On 4 February 2002 the first applicant was dismissed from her job. She then had a nervous breakdown and was hospitalised. While she was in hospital, her husband received telephone calls from people who threatened to kill both of them. On 20 February she was summoned to the District Court where she was questioned by an interrogator. She was told that the illegal activities of the BPSN were being investigated and that she was an important witness in the case. Later she came to understand that the reason for the questioning was just to find out whether she had more information about the BPSN than she had already submitted. A further meeting was fixed for 25 February.
She remained in Minsk, staying at a hotel, as she was afraid of returning to Vitebsk due to the threatening telephone calls. During the night of 20-21 February 2002, unknown men broke into her hotel room. They assaulted her, searched the room and then disappeared. Her injuries were examined at the department for forensic medicine the following day. Finding that she could not return to Vitebsk, she and her husband rented a flat in Minsk. At the meeting with the interrogator on 25 February, she had to sign documents to the effect that she was under an obligation to appear as a witness before any judicial instance in the case concerning the BPSN and that she was not allowed to leave the country. She also handed over her passport and was told that it would be returned to her after a copy of it had been made. The passport was not returned to her, however, and on 1 March 2002 she complained to the District Court that it had been illegally confiscated. The court replied on 8 April 2002 that it had been retained on lawful grounds.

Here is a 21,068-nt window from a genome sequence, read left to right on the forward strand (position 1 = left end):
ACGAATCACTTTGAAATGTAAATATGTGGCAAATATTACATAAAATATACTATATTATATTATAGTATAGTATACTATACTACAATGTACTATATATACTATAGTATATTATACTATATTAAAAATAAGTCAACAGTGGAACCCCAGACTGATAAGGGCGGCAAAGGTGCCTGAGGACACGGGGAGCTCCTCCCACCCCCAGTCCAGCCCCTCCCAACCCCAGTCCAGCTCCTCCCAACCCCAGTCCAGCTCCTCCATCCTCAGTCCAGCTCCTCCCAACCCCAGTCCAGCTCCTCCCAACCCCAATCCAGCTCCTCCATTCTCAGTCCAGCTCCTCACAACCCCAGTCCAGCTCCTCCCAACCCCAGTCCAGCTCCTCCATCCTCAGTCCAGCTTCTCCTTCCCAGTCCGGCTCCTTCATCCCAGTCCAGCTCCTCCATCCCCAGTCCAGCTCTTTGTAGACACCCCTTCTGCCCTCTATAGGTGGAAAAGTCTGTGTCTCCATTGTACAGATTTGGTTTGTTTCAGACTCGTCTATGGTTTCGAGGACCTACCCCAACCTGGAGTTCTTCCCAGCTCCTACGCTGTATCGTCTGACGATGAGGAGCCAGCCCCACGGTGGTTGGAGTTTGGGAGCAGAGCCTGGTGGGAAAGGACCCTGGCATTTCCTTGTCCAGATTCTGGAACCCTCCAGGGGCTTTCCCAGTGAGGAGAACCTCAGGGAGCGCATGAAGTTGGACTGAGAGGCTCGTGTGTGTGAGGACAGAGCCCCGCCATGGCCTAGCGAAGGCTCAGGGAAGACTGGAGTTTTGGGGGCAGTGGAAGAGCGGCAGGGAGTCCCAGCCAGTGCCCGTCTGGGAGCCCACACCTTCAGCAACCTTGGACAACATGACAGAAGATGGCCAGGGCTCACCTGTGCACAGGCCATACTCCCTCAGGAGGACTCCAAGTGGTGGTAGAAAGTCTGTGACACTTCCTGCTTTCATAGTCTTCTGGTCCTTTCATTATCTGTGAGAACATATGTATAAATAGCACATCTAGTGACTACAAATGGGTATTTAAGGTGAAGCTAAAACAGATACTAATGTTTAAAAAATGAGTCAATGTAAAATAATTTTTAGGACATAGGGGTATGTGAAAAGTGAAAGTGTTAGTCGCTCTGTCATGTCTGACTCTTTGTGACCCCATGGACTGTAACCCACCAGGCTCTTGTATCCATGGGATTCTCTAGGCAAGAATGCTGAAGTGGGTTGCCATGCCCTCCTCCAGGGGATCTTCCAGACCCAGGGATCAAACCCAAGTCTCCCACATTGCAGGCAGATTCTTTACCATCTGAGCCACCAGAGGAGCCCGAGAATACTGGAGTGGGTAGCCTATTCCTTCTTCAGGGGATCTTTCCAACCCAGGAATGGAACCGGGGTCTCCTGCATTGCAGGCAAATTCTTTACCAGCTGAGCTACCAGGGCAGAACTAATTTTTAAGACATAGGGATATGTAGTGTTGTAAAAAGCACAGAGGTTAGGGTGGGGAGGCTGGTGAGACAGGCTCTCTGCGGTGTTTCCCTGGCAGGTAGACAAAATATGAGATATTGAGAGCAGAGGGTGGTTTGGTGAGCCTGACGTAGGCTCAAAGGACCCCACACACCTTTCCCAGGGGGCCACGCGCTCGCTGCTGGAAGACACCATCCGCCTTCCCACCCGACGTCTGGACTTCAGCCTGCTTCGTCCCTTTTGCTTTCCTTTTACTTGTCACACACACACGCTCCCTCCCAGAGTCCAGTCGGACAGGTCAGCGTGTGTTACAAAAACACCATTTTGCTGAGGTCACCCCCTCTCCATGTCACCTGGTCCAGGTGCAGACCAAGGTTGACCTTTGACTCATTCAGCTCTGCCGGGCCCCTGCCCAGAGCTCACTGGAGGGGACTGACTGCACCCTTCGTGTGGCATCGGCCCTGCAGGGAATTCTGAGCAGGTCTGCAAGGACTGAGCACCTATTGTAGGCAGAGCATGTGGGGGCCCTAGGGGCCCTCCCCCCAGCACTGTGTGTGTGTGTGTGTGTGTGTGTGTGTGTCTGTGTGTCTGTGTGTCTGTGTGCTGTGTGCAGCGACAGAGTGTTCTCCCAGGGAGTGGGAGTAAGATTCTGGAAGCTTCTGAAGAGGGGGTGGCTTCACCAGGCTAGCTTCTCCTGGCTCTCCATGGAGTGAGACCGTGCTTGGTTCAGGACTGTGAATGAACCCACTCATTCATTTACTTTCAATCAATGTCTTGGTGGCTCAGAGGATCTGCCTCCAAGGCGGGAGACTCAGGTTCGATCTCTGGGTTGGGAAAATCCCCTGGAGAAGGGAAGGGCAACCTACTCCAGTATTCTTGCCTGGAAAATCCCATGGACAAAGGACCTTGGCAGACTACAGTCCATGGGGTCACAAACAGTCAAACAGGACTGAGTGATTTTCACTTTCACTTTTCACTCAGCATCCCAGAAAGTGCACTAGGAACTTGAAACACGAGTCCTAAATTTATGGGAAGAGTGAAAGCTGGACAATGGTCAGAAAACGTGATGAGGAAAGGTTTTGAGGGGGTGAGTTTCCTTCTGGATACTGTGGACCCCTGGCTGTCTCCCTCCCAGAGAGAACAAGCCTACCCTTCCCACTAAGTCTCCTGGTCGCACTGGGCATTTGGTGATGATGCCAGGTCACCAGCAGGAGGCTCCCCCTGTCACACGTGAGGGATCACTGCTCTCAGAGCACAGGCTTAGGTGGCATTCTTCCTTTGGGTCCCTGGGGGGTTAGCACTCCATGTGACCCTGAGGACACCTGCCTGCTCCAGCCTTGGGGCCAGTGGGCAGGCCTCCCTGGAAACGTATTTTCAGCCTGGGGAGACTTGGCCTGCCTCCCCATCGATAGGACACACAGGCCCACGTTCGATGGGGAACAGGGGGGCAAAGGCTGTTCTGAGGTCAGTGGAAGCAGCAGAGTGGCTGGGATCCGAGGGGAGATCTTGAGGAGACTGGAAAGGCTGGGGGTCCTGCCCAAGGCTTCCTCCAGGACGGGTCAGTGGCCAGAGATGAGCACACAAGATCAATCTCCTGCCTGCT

On 13 April 2002 two unknown men came to the flat in Minsk. They assaulted and threatened the first applicant, asked for documentation about the BPSN and questioned her whether she had more information about the union. She started to scream that, if they killed her, documents about the BPSN would be sent to the Russian and foreign media. The men then left, stating that they would come back. She was again examined at the department for forensic medicine the following day. Believing that she would be killed, she and her husband first moved to some friends' summer house in the Vitebsk area and then left the country. Her mother-in-law had been questioned about their whereabouts after their escape.
The first applicant claimed that, if returned to Belarus, she would be killed by the authorities. In support of her application she submitted copies of a certificate of BPSN membership, an extract from an employment book, the report to the GUVD, the reply from the GUVD of 8 January 2002, the appeal to the public prosecutor, the speech given by her at the BNF meeting on 14 January 2002, a summons to appear before the District Court on 21 January 2002, the court executor's admonition of 21 January 2002, the court's notification of 11 February 2002 that her appeal had been rejected, her written undertaking of 25 February 2002, the court's notification of 8 April 2002 concerning the confiscation of her passport, and two forensic medical certificates. The first medical certificate, dated 21 February 2002, stated that the first applicant had sustained “light injuries” on her back and arms from being hit by a blunt object. The second certificate, dated 14 April 2002, stated that she had sustained internal bleeding, categorised as a “light injury”, due to a rape attempt the previous day.
The second applicant stated essentially the same as his wife and added, inter alia, that his company, which sold shoes, had encountered problems when his wife had reported the illegal activities of the BPSN to the police. The tax authorities frequently appeared unannounced to check his bookkeeping and a whole consignment of shoes was confiscated. He had to close down his business and lost the licence to sell shoes. The telephone threats were directed at both him and his wife. He had a 17 year old son with whom he had not been in contact since leaving Belarus.
On 12 September 2003 the Migration Board rejected the applicants' applications and ordered that they be expelled from Sweden. While acknowledging that the political situation in Belarus was authoritarian and that political dissidents had been arrested at meetings and demonstrations, it considered that the general conditions in Belarus did not constitute a ground for asylum.